Living, Breathing Conduits of Vicarious Emotions
Many people feel characters are the most important element of a story and I can’t disagree. They provide the vehicle for a reader/viewer to experience the story and vicariously feel the emotional content offered by the author. Because this element of novels/plays/short stories/movies is so important, it can be stressful to develop excellent, interesting characters.
When you set out to make a character, you’re creating a person. Congratulations, you now have something in common with Doctor Frankenstein. In order to transcend a two dimensional construct, there are many factors to consider. Many of these concepts will not even make it into your story just as elements of your own person don’t make it into every conversation or situation in your life.
A fully realized, three dimensional person can really make the difference between a flat, dull story and something people return to time and again. In order to do so, you should consider such things as likes and dislikes, strengths, weaknesses, prejudices and anxieties. Does your character love baseball? If so, are they the type who remembers hundreds of statistics? Did they play the game in high school? College? With every question you ask, you gain additional insight which shapes the way this person acts and responds to the events in the story.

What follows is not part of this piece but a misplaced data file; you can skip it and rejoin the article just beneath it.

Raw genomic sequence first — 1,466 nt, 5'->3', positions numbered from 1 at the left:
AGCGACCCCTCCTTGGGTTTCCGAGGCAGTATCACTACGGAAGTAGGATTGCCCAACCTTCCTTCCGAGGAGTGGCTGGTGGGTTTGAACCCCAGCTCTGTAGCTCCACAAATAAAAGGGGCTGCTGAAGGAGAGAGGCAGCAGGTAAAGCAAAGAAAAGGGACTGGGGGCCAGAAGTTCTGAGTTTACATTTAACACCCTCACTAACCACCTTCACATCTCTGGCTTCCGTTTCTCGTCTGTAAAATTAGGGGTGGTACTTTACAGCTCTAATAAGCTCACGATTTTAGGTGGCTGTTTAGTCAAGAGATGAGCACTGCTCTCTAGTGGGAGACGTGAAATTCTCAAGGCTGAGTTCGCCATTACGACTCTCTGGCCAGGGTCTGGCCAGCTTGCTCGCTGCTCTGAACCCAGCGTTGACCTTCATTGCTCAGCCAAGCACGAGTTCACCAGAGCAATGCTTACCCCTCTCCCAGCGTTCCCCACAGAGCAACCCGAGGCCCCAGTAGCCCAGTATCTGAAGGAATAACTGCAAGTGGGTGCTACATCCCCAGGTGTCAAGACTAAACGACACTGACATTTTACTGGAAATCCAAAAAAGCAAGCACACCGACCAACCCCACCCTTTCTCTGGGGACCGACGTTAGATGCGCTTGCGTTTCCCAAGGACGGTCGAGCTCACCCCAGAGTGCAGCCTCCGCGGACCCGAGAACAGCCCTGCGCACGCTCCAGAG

There are many schools of thought on how you should go about the act of creating the characters. Some have it down to a defined art where you fill out a dozen or more questions. Others believe you can do it with a few notes and a couple paragraphs to define the person. It all depends on what stimulates your creativity and helps you tell a great story. Do you need to get finite? Go crazy. It can be a lot of fun, like making a character for a video game or table top role playing game. Are you fast and loose? As long as your character lives and breathes, you’re good.
How do you make them come alive on the page? That’s what we’re really here to discuss. Think about them as the guy sitting next to you on the bus or the person you see at the bank. They’re not just special effects in the saga of your life. They have goals, dreams, problems, and traumas, experiences which change and alter them, making them wholly unique from you or me. Those are the things we need to focus on and build into the people populating our fictional landscape.